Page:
Infant and Young Children Learning Collaborative: Understanding Trauma's Impact on Early Childhood Development

This one-day learning collaborative will provide participants with a deeper understanding of the impact of trauma on child development. National experts will provide specific strategies for interventions with young children and their families.  Nearly60% of children entering child welfare are between the age of 0 to 5 years old.  It is critical that child welfare works to meet the needs of the caregiver while providing the highest quality interventions to infants and young children.   The learning collaborative will focus on the critical role child welfare, behavioral health and public health has in caring for our youngest and most vulnerable.

Topics include:

  • Understanding key strategies for working with families
  • Learning about key programs and implementation strategies for serving young children
  • Reviewing infant and toddler brain development and attachment
  • Addressing the needs of young children and developing case plans as part of CFTs
  • Using the CANS findings to guide identification of interventions and support for children and families
  • Opportunities for partnering with other departments, including Mental Health, Regional Centers and the Department of Education
  • Fetal Alcohol Spectrum: Learning to put yourself in the shoes of the prenatally-exposed child

We will explore best practices, CANS assessments and the use of CFTs and identify key interventions to support the health and development of young children and their families.

About the Presenters

Kate Messina, Ph.D., has worked with foster and adoptive parents for more than 30 years. She maintains a private practice in Fair Oaks, CA, and is the founder of the WisdomPath Way Reparative Parenting Approach, a trauma-informed, neurodevelopmental coaching model for resource and adoptive parents. In addition, Messina provides training and coaching to state, county and private agencies throughout California in the implementation of culturally relevant strategies and techniques for helping children recover and mature from the impact of early adverse experiences.

Kathryn Page, Ph.D., has worked in a variety of mental health, child welfare, juvenile justice and educational settings over the years—all leading to her current focus on Fetal Alcohol Spectrum Disorders. She is currently president of FASDNorCal, a parent-professional collaborative aiming to raise California’s ability to diagnose, serve and prevent further generations affected by prenatal alcohol exposure. Previously, Page served as clinical director of the FASD Diagnostic Clinic at Santa Clara Valley Medical Center; disabilities consultant for the Juvenile Drug Treatment Court; and acting school psychologist for the San Lorenzo Unified School District.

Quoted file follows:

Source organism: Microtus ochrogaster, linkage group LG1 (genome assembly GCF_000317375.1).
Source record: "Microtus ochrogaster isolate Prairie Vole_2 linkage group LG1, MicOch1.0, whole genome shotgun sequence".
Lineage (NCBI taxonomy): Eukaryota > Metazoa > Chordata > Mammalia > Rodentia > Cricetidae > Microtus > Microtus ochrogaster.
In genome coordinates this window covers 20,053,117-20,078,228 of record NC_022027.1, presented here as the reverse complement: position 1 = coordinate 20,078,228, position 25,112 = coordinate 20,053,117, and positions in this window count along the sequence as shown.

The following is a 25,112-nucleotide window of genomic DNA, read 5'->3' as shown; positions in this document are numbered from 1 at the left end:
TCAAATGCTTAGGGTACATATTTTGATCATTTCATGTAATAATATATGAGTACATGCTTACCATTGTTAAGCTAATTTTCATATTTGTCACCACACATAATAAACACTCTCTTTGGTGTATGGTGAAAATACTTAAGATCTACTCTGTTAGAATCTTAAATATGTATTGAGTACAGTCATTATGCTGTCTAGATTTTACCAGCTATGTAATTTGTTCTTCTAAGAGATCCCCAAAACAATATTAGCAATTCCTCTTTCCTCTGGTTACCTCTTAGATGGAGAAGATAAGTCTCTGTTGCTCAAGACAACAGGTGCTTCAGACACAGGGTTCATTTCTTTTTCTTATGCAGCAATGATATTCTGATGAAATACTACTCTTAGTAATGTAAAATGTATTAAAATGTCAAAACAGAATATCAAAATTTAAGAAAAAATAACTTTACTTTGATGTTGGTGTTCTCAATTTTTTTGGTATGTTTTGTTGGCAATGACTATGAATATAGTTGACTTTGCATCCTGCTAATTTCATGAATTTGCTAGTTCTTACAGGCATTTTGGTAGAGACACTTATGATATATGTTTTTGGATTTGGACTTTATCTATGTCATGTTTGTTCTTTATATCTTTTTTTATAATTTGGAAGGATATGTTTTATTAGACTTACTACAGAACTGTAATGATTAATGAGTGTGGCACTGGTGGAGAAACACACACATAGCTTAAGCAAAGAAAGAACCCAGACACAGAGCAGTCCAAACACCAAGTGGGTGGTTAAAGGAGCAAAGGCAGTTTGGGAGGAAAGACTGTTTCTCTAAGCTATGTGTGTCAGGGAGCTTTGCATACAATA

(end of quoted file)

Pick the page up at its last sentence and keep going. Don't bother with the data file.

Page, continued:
Kristie Brandt, CNM, DNP, is an assistant clinical professor of pediatrics at the University of California, Davis, School of Medicine, and visiting faculty with the Brazelton Touchpoints Center at Boston Children’s Hospital. An internationally known teacher, trainer, clinician and consultant, Brandt directs the Parent-Infant and Child Institute, an NMT flagship site, in Napa, CA, that provides clinical services for children age 0-5, consultation for parents and providers, and professional training. In 2002, she founded the Napa Infant-Parent Mental Health Fellowship and directs this renowned program now affiliated with the University of California, Davis, Continuing and Professional Education.

Maria L. Quintanilla, LCSW, is the founder and executive director of Latino Family Institute, Inc. (LFI). She is a graduate of the Infant-Parent Mental Health Post-Graduate Certificate Program at the University of Massachusetts-Boston and has received California Endorsement as an Infant-Family and Early Childhood Mental Health Specialist/Reflective Practice Facilitator II. She is also certified in Dr. Bruce Perry's trauma-informed Neurosequential Model of Therapeutics (NMT). In addition, Quintanilla is a recognized leader in the field of Latino child welfare issues. She has developed a culturally based practice model of service delivery for Latinos and has trained nationally on this model.

Marty Beyer, Ph.D., is a child welfare and juvenile justice consultant and a U.S. Justice Department monitor of New York state juvenile facilities. She offers training and consultation on juvenile justice, child welfare and mental health services for children and families and provides developmental assessments for juvenile waiver/transfer hearings, sentencing of juveniles in adult court and dispositional planning in juvenile court. Beyer was an LGBT consultant to the Hawaii Office of Youth Services and is an expert in Rosie D. (a Massachusetts class action on behalf of Medicaid-eligible children). She developed the Family Time: Visit Coaching model for working with parents and caregivers.

Mike Sherman, Psy.D., has worked at the nexus of early childhood trauma, mental health and child welfare as a therapist, supervisor and program administrator in county operated and nonprofit organizations for more than 15 years. A Napa Parent-Infant Mental Health Fellow, Sherman has collaborated on strategic planning initiatives and training efforts aiming to increase access to preventative mental health services to the youngest and most vulnerable clients within child welfare systems. In addition to these experiences, Sherman is a passionate advocate for young children in care and an associate professor of Forensic and Clinical Psychology at The Chicago School of Professional Psychology.

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